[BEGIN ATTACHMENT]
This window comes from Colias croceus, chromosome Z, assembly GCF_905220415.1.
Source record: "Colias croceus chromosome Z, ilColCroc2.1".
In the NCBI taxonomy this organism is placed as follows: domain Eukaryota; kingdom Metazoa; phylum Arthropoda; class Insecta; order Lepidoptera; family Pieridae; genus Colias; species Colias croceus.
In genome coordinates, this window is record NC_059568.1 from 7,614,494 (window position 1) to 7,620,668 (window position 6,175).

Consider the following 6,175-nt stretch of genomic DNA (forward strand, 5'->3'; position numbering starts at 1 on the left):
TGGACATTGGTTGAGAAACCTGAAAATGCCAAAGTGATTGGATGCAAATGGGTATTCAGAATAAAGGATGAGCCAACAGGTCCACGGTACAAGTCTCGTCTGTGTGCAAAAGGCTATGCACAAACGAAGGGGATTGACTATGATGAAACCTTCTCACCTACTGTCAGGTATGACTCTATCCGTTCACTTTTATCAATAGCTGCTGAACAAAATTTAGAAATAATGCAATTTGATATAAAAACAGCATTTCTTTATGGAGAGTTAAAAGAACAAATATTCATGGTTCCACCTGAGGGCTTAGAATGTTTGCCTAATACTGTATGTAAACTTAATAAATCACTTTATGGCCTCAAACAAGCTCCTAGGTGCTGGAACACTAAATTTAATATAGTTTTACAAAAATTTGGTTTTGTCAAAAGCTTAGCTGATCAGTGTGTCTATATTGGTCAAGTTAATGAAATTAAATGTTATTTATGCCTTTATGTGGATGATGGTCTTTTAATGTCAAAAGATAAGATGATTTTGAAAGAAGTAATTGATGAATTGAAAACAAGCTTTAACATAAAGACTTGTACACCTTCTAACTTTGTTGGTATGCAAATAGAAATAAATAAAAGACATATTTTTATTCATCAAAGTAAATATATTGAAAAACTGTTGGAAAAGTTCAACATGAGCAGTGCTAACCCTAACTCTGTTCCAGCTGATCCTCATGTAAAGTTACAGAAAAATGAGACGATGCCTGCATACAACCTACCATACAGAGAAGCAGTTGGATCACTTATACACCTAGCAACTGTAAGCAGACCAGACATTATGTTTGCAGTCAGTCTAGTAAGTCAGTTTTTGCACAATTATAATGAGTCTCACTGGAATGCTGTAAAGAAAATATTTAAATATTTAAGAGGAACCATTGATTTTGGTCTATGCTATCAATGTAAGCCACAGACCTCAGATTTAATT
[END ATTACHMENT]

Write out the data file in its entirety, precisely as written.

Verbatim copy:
This window comes from Colias croceus, chromosome Z, assembly GCF_905220415.1.
Source record: "Colias croceus chromosome Z, ilColCroc2.1".
In the NCBI taxonomy this organism is placed as follows: domain Eukaryota; kingdom Metazoa; phylum Arthropoda; class Insecta; order Lepidoptera; family Pieridae; genus Colias; species Colias croceus.
In genome coordinates, this window is record NC_059568.1 from 7,614,494 (window position 1) to 7,620,668 (window position 6,175).

Consider the following 6,175-nt stretch of genomic DNA (forward strand, 5'->3'; position numbering starts at 1 on the left):
TGGACATTGGTTGAGAAACCTGAAAATGCCAAAGTGATTGGATGCAAATGGGTATTCAGAATAAAGGATGAGCCAACAGGTCCACGGTACAAGTCTCGTCTGTGTGCAAAAGGCTATGCACAAACGAAGGGGATTGACTATGATGAAACCTTCTCACCTACTGTCAGGTATGACTCTATCCGTTCACTTTTATCAATAGCTGCTGAACAAAATTTAGAAATAATGCAATTTGATATAAAAACAGCATTTCTTTATGGAGAGTTAAAAGAACAAATATTCATGGTTCCACCTGAGGGCTTAGAATGTTTGCCTAATACTGTATGTAAACTTAATAAATCACTTTATGGCCTCAAACAAGCTCCTAGGTGCTGGAACACTAAATTTAATATAGTTTTACAAAAATTTGGTTTTGTCAAAAGCTTAGCTGATCAGTGTGTCTATATTGGTCAAGTTAATGAAATTAAATGTTATTTATGCCTTTATGTGGATGATGGTCTTTTAATGTCAAAAGATAAGATGATTTTGAAAGAAGTAATTGATGAATTGAAAACAAGCTTTAACATAAAGACTTGTACACCTTCTAACTTTGTTGGTATGCAAATAGAAATAAATAAAAGACATATTTTTATTCATCAAAGTAAATATATTGAAAAACTGTTGGAAAAGTTCAACATGAGCAGTGCTAACCCTAACTCTGTTCCAGCTGATCCTCATGTAAAGTTACAGAAAAATGAGACGATGCCTGCATACAACCTACCATACAGAGAAGCAGTTGGATCACTTATACACCTAGCAACTGTAAGCAGACCAGACATTATGTTTGCAGTCAGTCTAGTAAGTCAGTTTTTGCACAATTATAATGAGTCTCACTGGAATGCTGTAAAGAAAATATTTAAATATTTAAGAGGAACCATTGATTTTGGTCTATGCTATCAATGTAAGCCACAGACCTCAGATTTAATT